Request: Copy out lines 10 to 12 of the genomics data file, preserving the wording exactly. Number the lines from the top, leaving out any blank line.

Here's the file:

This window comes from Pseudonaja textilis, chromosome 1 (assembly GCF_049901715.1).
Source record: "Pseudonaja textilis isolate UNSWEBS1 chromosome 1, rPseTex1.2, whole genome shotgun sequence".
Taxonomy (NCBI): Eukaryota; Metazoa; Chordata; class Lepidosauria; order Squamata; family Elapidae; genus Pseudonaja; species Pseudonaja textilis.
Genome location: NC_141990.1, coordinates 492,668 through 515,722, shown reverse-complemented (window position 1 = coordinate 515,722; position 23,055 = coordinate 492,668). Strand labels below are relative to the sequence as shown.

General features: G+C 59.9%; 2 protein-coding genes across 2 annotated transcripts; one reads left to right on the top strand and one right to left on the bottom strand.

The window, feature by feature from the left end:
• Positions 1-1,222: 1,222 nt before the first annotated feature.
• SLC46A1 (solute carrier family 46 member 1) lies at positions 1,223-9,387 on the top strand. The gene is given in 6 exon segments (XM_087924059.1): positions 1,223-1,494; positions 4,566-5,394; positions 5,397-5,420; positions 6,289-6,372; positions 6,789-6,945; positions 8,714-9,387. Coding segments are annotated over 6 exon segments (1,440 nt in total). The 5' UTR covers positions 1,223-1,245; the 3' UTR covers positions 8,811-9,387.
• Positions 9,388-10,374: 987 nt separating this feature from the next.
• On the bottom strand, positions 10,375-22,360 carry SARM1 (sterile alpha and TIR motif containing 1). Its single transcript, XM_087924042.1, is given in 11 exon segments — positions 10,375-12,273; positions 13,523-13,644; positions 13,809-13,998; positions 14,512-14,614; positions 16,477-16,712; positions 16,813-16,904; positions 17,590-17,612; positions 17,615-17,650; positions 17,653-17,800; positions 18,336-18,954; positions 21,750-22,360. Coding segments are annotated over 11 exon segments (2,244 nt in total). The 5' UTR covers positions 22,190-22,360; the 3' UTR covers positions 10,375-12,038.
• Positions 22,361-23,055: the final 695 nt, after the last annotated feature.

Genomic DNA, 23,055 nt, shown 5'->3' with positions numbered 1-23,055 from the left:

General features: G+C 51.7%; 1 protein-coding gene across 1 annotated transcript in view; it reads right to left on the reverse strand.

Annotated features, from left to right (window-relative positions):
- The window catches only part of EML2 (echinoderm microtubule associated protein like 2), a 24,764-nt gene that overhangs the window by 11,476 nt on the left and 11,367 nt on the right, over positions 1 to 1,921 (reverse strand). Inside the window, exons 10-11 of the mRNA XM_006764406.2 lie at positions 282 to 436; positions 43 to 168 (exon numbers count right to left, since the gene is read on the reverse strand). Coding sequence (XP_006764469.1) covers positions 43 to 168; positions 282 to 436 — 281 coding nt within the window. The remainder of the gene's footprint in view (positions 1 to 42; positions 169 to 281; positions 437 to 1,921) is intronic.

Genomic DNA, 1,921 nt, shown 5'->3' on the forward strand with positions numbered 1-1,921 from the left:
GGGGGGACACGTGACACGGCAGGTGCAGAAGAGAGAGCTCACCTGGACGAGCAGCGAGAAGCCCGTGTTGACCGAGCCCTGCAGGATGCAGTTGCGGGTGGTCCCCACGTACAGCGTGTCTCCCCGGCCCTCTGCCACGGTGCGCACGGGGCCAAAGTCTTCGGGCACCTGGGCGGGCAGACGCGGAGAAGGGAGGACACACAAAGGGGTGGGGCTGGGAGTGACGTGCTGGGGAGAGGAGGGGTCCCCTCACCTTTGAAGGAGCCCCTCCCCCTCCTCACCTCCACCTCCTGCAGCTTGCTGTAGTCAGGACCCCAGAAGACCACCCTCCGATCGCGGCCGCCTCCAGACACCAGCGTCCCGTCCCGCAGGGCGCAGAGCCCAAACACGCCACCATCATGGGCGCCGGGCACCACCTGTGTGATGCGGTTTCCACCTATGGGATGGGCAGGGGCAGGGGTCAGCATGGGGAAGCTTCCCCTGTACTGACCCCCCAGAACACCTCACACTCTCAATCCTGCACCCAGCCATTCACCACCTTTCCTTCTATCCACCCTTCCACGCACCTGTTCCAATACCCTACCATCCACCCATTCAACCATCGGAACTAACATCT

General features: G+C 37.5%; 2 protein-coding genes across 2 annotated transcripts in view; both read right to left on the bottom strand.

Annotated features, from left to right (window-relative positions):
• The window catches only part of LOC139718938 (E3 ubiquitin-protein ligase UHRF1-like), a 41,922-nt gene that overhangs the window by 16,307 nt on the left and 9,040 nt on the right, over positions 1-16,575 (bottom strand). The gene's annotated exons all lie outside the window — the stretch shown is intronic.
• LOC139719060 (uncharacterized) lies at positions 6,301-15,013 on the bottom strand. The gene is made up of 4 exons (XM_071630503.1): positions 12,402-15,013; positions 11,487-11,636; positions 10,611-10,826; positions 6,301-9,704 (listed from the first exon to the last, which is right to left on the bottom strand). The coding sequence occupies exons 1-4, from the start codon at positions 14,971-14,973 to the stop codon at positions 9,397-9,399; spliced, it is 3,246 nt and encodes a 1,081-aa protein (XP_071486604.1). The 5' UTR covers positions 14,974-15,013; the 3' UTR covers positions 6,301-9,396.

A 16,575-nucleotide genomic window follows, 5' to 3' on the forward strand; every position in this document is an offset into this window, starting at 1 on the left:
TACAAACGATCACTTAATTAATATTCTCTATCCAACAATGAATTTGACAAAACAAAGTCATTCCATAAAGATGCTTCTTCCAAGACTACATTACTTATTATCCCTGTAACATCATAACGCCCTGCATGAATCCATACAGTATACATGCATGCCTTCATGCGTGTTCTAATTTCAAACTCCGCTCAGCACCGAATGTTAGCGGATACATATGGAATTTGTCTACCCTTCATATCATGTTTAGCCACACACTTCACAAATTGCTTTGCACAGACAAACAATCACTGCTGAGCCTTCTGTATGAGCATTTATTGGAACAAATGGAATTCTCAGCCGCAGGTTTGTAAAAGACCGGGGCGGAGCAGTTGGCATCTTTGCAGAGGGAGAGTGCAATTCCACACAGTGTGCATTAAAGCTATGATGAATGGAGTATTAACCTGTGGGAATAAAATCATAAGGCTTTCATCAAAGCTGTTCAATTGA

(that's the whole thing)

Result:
• On the bottom strand, positions 10,375-22,360 carry SARM1 (sterile alpha and TIR motif containing 1). Its single transcript, XM_087924042.1, is given in 11 exon segments — positions 10,375-12,273; positions 13,523-13,644; positions 13,809-13,998; positions 14,512-14,614; positions 16,477-16,712; positions 16,813-16,904; positions 17,590-17,612; positions 17,615-17,650; positions 17,653-17,800; positions 18,336-18,954; positions 21,750-22,360. Coding segments are annotated over 11 exon segments (2,244 nt in total). The 5' UTR covers positions 22,190-22,360; the 3' UTR covers positions 10,375-12,038.
• Positions 22,361-23,055: the final 695 nt, after the last annotated feature.

Genomic DNA, 23,055 nt, shown 5'->3' with positions numbered 1-23,055 from the left: